Check-out payments startup Bolt Financial is shedding around a third of its workforce, or around 250 employees, as the tech sector continues its turn for the worst.
The news of layoffs comes just months after investors valued the San Francisco–headquartered payment company at $11 billion and Bolt was handing out pay raises to some of its employees in annual reviews.
“It’s no secret that the market conditions across our industry and the tech sector are changing, and against the macro challenges, we’ve been taking measures to adapt our business,” Bolt chief executive Maju Kuruvilla wrote in a note posted on the company’s blog on Wednesday.
“In order to secure Bolt’s financial position, extend its runway, and reach profitability with the money it has in hand, the company has decided to reduce the size of its workforce,” Kuruvilla added.
Soon after announcing the layoffs on Wednesday morning, the company began holding meetings with employees, and by midday, the main Slack channel for Bolt employees had gone from 900 employees in the morning to 660, according to the New York Times.
A spreadsheet containing contact information for more than 100 laid-off Bolt employees circulated on Twitter, and laid-off employees have taken to corporate message board Blind to vent their frustrations.
“It’s a tough day for Bolt as many of us were impacted by layoffs,” one employee wrote.
“Over the past few weeks it became increasingly obvious that it was coming but it’s hard to swallow all the same.”
“We got shafted,” another posted.
Trouble at the startup
At the start of the year when Bolt was at its peak valuation, the company offered to provide loans to its employees to purchase more shares in the fintech startup through a scheme that the chief executive at the time, Ryan Breslow, called the “most employee-friendly stock option program possible.”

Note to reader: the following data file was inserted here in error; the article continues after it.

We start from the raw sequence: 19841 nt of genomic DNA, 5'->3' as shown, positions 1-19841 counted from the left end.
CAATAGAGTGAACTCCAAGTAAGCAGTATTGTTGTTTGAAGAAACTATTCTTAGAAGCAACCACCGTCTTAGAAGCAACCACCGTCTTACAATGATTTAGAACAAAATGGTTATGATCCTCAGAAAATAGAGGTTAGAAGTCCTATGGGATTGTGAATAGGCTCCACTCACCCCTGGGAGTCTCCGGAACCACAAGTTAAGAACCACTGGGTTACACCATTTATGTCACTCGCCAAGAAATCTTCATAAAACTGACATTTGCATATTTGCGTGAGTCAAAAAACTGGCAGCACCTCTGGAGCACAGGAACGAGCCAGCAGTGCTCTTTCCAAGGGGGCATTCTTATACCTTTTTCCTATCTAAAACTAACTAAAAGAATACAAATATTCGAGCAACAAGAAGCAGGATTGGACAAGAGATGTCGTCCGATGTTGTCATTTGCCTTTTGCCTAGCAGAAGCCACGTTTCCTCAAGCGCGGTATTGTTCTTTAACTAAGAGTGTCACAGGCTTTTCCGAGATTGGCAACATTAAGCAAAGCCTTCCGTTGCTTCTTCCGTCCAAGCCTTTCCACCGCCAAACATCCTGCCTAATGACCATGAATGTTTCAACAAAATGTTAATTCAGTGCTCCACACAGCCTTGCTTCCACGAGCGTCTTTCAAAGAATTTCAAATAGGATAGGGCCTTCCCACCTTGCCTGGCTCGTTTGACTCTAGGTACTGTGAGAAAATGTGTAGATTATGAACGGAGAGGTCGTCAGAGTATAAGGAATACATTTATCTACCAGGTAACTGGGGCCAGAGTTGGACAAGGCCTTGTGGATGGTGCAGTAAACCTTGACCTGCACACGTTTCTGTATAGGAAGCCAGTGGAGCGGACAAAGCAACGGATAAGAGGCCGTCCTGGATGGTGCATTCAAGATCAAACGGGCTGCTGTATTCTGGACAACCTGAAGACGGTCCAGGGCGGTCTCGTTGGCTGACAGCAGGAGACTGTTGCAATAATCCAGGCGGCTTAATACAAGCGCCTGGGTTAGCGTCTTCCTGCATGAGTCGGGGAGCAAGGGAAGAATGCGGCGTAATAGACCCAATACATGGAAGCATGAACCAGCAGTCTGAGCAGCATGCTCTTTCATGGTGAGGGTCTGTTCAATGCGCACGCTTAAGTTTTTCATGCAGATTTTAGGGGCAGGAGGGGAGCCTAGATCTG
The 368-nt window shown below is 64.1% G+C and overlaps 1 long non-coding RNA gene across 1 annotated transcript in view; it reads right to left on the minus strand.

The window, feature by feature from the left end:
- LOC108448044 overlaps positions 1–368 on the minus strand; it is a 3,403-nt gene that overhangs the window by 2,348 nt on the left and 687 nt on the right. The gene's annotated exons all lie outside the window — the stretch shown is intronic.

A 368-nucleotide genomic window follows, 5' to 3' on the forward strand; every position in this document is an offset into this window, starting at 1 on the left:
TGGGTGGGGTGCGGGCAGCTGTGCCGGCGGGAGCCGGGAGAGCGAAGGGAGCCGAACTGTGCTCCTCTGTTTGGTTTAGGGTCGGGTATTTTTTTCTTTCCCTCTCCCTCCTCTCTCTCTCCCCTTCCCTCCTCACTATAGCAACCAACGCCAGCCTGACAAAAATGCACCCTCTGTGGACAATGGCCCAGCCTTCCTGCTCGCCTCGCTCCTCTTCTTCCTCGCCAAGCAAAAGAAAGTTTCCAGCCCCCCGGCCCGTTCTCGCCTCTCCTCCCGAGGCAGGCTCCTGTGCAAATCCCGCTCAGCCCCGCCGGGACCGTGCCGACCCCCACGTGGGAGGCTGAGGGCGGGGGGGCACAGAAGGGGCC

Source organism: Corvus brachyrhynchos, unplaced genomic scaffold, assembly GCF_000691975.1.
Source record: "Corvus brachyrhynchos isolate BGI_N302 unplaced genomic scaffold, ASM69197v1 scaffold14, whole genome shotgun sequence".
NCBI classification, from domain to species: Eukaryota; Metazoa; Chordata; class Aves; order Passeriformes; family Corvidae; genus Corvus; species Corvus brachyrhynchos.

Breslow at the time issued a warning with the plan, tweeting: “There is a risk to the employee; they now have a real loan outstanding and 100% personal recourse, so if the common stock becomes [worth] less than the exercise price, their personal assets are on the hook.”
Breslow has since stepped down from his chief executive role, instead remaining on as executive chairman, but that still leaves his employees who have taken out loans in a precarious position.
The number of employees who have been laid off and had also taken out loans is “in the single digits,” a Bolt spokesperson told Bloomberg, and the value of their combined loans was less than $200,000.
Bolt has also run into more trouble lately, as the company is embroiled in a lawsuit from its most prominent customer, Authentic Brand Group—the owner of Brooks Brothers, Forever 21, and Reebok—which claimed its technology did not work as promised.
But while Bolt is navigating its own headwinds, it isn’t the only startup scaling back operations as the pandemic highs finally come to an end.
Netflix, PayPal, Klarna, Getir, and Gorillas have all started cutting employees in recent weeks as warnings of recessions get louder and tech ventures face more trouble raising money in an increasingly brutal market.